Thoroughbreds aren’t the only horses coming off the track in need of new careers: reader Jaci Payne shares her experience with Crimson Jiffy, a retired Standardbred pacer who transitioned to a second career as a show horse.
I met Crimson Jiffy in the middle of university in 2011. I hadn’t planned on owning a horse while studying, but after a couple of rides to help out a family friend, it became clear she didn’t have the training needed and she became mine. I started her training under saddle and she learned quickly. Jiff raced until she was 6, but did not have an impressive record, amassing only $8,000 in her career.
Jiff easily transitioned from pacing to trotting, and within months, we entered our first show on the Ontario Standardbred Show Series. She placed in a couple of classes, and handled the commotion of showing like a seasoned professional. As her training progressed, Jiff gravitated toward western speed events and began to excel, but it was too hard on her body so we changed our focus to dressage.
The following year, Jiff would be the 2013 Western Dressage Champion on the Ontario Standardbred Series, and in 2014, Jiff and I were Silver Champion English Performance, In Hand Champion, Silver Champion Western Performance and won several other awards. We also won the High Point Versatility Award, which was very exciting!
That year, Jiff and I traveled with several other Canadians to Ohio for the World Standardbred Horse Show, where Team Canada had a very strong showing with Michelle Bohrer winning a Reserve World Champion Horsemanship as well as Western Pleasure on Just Jate; Jessica Allen picked up the World Reserve Western Dressage Championship on Clear Xample and Jiff and I won World Championships in both Classical and Western dressage, receiving the highest score awarded in both divisions.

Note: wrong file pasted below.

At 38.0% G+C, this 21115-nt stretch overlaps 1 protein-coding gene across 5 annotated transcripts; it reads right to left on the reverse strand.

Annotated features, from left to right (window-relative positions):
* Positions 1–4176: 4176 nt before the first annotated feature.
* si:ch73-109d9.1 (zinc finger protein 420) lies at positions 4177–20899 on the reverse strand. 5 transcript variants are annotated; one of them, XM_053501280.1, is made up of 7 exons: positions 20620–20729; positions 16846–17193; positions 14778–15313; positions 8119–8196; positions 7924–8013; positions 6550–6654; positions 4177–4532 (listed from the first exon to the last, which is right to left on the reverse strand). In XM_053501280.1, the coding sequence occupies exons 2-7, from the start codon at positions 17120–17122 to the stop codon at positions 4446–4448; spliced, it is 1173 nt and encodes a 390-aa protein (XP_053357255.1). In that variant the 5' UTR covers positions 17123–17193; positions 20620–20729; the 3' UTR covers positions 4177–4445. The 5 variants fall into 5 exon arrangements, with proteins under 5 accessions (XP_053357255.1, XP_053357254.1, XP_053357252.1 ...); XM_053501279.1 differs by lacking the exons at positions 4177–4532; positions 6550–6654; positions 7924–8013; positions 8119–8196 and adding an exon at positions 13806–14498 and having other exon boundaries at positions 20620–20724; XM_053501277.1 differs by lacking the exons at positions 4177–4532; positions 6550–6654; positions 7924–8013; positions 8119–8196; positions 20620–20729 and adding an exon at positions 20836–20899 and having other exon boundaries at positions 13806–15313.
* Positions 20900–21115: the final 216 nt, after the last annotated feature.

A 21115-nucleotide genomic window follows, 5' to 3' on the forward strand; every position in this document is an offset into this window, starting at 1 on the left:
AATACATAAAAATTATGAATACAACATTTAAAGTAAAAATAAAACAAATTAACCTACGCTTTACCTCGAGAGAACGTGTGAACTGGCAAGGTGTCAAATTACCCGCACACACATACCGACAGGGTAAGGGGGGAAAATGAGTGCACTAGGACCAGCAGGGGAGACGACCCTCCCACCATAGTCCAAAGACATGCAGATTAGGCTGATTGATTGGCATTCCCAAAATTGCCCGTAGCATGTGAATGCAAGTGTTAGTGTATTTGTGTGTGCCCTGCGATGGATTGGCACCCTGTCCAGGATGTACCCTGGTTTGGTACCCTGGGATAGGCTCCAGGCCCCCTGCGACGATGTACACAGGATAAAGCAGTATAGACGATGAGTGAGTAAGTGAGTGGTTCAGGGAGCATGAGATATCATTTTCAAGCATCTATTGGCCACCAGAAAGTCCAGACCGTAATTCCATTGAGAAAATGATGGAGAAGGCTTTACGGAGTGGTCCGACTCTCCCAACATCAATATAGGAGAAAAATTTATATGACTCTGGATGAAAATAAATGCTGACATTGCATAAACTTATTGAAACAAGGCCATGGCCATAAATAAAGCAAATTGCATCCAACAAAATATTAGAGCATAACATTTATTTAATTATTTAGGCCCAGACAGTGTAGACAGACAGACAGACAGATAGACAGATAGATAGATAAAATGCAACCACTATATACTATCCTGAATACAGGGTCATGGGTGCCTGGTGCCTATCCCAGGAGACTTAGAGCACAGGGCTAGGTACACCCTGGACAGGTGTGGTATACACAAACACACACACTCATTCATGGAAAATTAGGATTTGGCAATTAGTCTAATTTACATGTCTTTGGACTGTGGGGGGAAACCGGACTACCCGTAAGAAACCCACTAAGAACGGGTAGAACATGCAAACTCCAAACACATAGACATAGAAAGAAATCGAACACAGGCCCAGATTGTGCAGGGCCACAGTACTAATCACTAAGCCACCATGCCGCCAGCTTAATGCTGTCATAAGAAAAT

Jiff was shown very lightly in 2015, but has already started 2016 off with High Point Overall at Standardrama in Orono, Ontario. Jiff and I will continue to show on the Ontario Standardbred Show Series because the group is inviting, fun, positive and supportive. The shows are a testament to the gentle nature and versatile athletic ability of the Standardbred, where you often see one horse compete in English, western and driving classes, all in one afternoon.
One of my favourite things about Jiff is her willingness to give her all in whatever I ask. Her show days typically start with dressage tests at 8 am, and she is still sharp and eager at 5 pm when the driving classes are wrapping up. Jiff is a shining example of the heart and work ethic that is bred into Standardbreds generation after generation, along with the athleticism that allows them to fly around the racetracks in their first careers.
While the canter is penalized in racing, many Standardbreds quickly learn to pick up their leads and hold a steady three beat canter with a rider. Their athleticism and exposure to busy atmospheres and noise, as well as extensive traveling while racing, make them naturals for showing. If you are looking for your next horse, whether it’s for the show ring or the trails, consider a Standardbred!
There are several groups in Ontario and beyond promoting Standardbreds as sport horses, and adoptable Standardbreds can be seen at the following:
- Go And Play Stables, Ontario Canada
- Ontario Standardbred Adoption Agency, Ontario, Canada
- New Vocations, Ohio
- Starting Gaits, Ohio
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